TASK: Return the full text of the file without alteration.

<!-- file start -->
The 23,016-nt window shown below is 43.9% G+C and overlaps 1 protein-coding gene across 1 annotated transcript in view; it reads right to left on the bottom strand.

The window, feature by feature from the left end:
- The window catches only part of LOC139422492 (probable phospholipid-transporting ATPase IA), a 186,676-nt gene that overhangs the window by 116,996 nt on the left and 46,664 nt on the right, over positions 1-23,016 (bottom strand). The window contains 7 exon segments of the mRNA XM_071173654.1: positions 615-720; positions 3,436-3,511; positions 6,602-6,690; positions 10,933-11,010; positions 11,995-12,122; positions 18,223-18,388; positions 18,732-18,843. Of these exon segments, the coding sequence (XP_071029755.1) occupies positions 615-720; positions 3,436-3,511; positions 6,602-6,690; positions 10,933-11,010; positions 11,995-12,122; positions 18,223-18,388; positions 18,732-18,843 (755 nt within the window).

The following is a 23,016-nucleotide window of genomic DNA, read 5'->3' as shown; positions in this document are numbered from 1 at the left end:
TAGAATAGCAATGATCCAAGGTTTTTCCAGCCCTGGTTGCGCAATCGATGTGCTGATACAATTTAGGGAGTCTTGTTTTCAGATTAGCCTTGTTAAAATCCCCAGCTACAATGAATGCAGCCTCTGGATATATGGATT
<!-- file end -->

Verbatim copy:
The 23,016-nt window shown below is 43.9% G+C and overlaps 1 protein-coding gene across 1 annotated transcript in view; it reads right to left on the bottom strand.

The window, feature by feature from the left end:
- The window catches only part of LOC139422492 (probable phospholipid-transporting ATPase IA), a 186,676-nt gene that overhangs the window by 116,996 nt on the left and 46,664 nt on the right, over positions 1-23,016 (bottom strand). The window contains 7 exon segments of the mRNA XM_071173654.1: positions 615-720; positions 3,436-3,511; positions 6,602-6,690; positions 10,933-11,010; positions 11,995-12,122; positions 18,223-18,388; positions 18,732-18,843. Of these exon segments, the coding sequence (XP_071029755.1) occupies positions 615-720; positions 3,436-3,511; positions 6,602-6,690; positions 10,933-11,010; positions 11,995-12,122; positions 18,223-18,388; positions 18,732-18,843 (755 nt within the window).

The following is a 23,016-nucleotide window of genomic DNA, read 5'->3' as shown; positions in this document are numbered from 1 at the left end:
TAGAATAGCAATGATCCAAGGTTTTTCCAGCCCTGGTTGCGCAATCGATGTGCTGATACAATTTAGGGAGTCTTGTTTTCAGATTAGCCTTGTTAAAATCCCCAGCTACAATGAATGCAGCCTCTGGATATATGGATT